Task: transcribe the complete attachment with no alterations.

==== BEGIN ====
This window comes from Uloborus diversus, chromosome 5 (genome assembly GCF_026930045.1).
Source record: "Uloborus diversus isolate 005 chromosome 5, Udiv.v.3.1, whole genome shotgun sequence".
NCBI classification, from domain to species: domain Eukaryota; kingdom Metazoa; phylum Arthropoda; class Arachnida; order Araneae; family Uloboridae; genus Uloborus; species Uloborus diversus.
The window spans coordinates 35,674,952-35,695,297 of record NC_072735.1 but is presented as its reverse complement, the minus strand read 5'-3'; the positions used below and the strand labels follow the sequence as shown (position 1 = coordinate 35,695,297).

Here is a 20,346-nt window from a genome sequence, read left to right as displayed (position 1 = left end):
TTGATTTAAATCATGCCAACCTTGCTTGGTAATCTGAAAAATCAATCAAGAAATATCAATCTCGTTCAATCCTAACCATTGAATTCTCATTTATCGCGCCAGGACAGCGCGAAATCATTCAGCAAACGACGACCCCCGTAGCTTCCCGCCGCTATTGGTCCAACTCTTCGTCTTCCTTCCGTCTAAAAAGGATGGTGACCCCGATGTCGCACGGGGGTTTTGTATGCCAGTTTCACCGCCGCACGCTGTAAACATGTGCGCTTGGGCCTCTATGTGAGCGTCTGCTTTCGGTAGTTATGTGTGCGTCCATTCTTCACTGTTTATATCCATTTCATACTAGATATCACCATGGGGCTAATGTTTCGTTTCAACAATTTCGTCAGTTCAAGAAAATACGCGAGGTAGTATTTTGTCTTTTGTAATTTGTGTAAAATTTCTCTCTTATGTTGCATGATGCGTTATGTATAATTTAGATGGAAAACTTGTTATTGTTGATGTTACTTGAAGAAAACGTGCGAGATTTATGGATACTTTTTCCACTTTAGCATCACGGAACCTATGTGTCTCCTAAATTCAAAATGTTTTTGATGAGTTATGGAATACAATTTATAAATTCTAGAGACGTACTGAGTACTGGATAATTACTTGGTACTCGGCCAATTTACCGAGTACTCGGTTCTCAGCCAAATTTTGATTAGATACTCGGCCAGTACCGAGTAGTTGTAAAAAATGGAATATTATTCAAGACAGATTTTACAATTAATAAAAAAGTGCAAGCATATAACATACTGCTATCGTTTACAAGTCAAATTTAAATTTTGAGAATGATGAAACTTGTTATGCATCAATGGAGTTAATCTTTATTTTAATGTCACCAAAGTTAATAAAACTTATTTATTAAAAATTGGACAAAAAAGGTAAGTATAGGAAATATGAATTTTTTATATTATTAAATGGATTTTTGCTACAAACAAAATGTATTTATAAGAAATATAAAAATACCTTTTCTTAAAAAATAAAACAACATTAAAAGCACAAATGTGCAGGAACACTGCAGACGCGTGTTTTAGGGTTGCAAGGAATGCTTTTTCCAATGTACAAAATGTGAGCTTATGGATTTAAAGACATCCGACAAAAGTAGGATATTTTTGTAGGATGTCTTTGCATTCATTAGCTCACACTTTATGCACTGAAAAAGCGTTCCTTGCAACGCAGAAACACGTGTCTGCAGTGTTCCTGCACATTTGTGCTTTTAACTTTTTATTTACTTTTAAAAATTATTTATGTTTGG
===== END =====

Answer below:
This window comes from Uloborus diversus, chromosome 5 (genome assembly GCF_026930045.1).
Source record: "Uloborus diversus isolate 005 chromosome 5, Udiv.v.3.1, whole genome shotgun sequence".
NCBI classification, from domain to species: domain Eukaryota; kingdom Metazoa; phylum Arthropoda; class Arachnida; order Araneae; family Uloboridae; genus Uloborus; species Uloborus diversus.
The window spans coordinates 35,674,952-35,695,297 of record NC_072735.1 but is presented as its reverse complement, the minus strand read 5'-3'; the positions used below and the strand labels follow the sequence as shown (position 1 = coordinate 35,695,297).

Here is a 20,346-nt window from a genome sequence, read left to right as displayed (position 1 = left end):
TTGATTTAAATCATGCCAACCTTGCTTGGTAATCTGAAAAATCAATCAAGAAATATCAATCTCGTTCAATCCTAACCATTGAATTCTCATTTATCGCGCCAGGACAGCGCGAAATCATTCAGCAAACGACGACCCCCGTAGCTTCCCGCCGCTATTGGTCCAACTCTTCGTCTTCCTTCCGTCTAAAAAGGATGGTGACCCCGATGTCGCACGGGGGTTTTGTATGCCAGTTTCACCGCCGCACGCTGTAAACATGTGCGCTTGGGCCTCTATGTGAGCGTCTGCTTTCGGTAGTTATGTGTGCGTCCATTCTTCACTGTTTATATCCATTTCATACTAGATATCACCATGGGGCTAATGTTTCGTTTCAACAATTTCGTCAGTTCAAGAAAATACGCGAGGTAGTATTTTGTCTTTTGTAATTTGTGTAAAATTTCTCTCTTATGTTGCATGATGCGTTATGTATAATTTAGATGGAAAACTTGTTATTGTTGATGTTACTTGAAGAAAACGTGCGAGATTTATGGATACTTTTTCCACTTTAGCATCACGGAACCTATGTGTCTCCTAAATTCAAAATGTTTTTGATGAGTTATGGAATACAATTTATAAATTCTAGAGACGTACTGAGTACTGGATAATTACTTGGTACTCGGCCAATTTACCGAGTACTCGGTTCTCAGCCAAATTTTGATTAGATACTCGGCCAGTACCGAGTAGTTGTAAAAAATGGAATATTATTCAAGACAGATTTTACAATTAATAAAAAAGTGCAAGCATATAACATACTGCTATCGTTTACAAGTCAAATTTAAATTTTGAGAATGATGAAACTTGTTATGCATCAATGGAGTTAATCTTTATTTTAATGTCACCAAAGTTAATAAAACTTATTTATTAAAAATTGGACAAAAAAGGTAAGTATAGGAAATATGAATTTTTTATATTATTAAATGGATTTTTGCTACAAACAAAATGTATTTATAAGAAATATAAAAATACCTTTTCTTAAAAAATAAAACAACATTAAAAGCACAAATGTGCAGGAACACTGCAGACGCGTGTTTTAGGGTTGCAAGGAATGCTTTTTCCAATGTACAAAATGTGAGCTTATGGATTTAAAGACATCCGACAAAAGTAGGATATTTTTGTAGGATGTCTTTGCATTCATTAGCTCACACTTTATGCACTGAAAAAGCGTTCCTTGCAACGCAGAAACACGTGTCTGCAGTGTTCCTGCACATTTGTGCTTTTAACTTTTTATTTACTTTTAAAAATTATTTATGTTTGG